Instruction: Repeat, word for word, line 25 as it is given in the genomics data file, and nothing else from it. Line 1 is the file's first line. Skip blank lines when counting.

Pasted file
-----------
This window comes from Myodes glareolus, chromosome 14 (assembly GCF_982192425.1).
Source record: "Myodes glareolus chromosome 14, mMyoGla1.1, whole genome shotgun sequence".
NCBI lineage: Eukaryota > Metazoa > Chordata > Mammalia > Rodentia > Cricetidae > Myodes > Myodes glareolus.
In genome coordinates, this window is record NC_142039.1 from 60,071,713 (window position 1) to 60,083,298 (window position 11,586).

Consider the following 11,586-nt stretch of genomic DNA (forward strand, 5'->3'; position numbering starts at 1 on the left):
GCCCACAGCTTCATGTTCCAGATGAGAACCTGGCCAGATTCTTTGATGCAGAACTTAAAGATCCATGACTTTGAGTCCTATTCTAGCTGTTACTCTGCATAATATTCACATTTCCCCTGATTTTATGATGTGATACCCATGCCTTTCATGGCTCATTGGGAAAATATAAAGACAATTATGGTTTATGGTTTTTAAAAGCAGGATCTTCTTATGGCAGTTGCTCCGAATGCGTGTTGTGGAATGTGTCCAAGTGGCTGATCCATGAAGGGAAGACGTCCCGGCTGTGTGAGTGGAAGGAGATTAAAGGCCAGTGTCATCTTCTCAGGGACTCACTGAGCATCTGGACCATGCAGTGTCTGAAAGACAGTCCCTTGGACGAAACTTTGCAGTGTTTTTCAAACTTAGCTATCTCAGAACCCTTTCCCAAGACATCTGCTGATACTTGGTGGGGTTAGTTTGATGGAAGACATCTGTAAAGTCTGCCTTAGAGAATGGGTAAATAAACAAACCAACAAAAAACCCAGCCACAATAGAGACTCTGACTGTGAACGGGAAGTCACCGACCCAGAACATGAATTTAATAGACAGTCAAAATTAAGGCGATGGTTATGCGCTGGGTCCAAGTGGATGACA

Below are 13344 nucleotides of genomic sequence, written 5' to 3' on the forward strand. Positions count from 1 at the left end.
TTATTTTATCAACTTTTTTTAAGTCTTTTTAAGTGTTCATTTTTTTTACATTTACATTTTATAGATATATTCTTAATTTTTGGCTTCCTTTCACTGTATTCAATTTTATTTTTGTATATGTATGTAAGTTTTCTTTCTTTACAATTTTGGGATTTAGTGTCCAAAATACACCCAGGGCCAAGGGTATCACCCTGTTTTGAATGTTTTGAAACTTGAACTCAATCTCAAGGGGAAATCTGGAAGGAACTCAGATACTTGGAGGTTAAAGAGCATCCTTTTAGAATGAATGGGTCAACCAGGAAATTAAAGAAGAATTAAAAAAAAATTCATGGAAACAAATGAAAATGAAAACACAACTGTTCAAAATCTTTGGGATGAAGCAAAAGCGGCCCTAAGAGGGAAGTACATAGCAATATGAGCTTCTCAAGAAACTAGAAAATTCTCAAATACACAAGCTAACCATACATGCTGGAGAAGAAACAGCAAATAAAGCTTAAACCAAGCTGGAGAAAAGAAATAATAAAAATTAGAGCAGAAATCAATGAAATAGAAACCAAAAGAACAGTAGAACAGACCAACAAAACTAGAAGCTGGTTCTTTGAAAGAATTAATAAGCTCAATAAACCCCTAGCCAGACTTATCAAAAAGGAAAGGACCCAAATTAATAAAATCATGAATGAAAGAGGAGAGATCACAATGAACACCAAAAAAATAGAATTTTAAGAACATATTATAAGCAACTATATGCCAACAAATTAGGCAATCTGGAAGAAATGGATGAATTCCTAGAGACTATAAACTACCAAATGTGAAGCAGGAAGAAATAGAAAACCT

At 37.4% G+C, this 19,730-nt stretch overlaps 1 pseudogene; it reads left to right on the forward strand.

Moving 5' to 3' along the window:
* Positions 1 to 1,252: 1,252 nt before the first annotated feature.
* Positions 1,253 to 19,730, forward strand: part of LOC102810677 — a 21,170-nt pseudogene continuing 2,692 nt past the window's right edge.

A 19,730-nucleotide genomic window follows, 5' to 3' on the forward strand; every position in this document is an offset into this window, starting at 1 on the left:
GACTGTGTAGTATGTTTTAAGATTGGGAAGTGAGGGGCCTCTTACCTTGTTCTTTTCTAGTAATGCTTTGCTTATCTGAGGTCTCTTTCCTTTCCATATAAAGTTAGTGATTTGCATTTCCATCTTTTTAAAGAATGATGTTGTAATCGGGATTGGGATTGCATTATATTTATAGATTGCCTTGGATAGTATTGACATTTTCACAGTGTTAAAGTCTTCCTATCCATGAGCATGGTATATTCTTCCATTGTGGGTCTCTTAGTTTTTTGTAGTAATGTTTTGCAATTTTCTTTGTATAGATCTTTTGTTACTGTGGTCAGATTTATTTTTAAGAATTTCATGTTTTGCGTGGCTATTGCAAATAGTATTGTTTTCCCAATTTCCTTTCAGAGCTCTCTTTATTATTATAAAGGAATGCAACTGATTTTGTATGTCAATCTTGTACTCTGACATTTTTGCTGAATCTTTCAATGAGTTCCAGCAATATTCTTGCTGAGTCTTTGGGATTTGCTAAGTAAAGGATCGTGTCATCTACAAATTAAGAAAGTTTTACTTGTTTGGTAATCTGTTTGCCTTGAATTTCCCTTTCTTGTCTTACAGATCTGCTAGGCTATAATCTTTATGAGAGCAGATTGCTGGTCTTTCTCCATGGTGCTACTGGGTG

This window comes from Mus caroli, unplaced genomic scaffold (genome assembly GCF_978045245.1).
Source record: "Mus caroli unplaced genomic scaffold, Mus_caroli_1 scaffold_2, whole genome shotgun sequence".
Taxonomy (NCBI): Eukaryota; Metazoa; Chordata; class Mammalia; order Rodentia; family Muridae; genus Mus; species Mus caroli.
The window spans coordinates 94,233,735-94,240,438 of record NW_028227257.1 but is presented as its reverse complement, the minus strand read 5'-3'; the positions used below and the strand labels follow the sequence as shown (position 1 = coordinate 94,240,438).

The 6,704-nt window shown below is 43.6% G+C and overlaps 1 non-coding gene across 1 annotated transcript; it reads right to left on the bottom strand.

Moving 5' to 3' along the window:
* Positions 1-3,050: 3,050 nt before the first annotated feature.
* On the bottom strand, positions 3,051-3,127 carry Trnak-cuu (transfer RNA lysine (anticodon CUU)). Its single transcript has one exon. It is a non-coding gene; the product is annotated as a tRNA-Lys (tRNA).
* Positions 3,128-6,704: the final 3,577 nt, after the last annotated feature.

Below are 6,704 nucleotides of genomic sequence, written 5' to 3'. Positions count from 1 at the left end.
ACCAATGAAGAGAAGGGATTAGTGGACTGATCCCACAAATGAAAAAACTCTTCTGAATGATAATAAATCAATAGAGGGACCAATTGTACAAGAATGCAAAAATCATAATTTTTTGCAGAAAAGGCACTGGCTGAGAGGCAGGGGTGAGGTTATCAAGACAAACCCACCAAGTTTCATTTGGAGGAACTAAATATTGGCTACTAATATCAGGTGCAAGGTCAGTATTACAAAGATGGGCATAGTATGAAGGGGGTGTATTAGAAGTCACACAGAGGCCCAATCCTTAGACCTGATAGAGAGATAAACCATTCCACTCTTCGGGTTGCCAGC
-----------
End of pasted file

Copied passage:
ACCAATGAAGAGAAGGGATTAGTGGACTGATCCCACAAATGAAAAAACTCTTCTGAATGATAATAAATCAATAGAGGGACCAATTGTACAAGAATGCAAAAATCATAATTTTTTGCAGAAAAGGCACTGGCTGAGAGGCAGGGGTGAGGTTATCAAGACAAACCCACCAAGTTTCATTTGGAGGAACTAAATATTGGCTACTAATATCAGGTGCAAGGTCAGTATTACAAAGATGGGCATAGTATGAAGGGGGTGTATTAGAAGTCACACAGAGGCCCAATCCTTAGACCTGATAGAGAGATAAACCATTCCACTCTTCGGGTTGCCAGC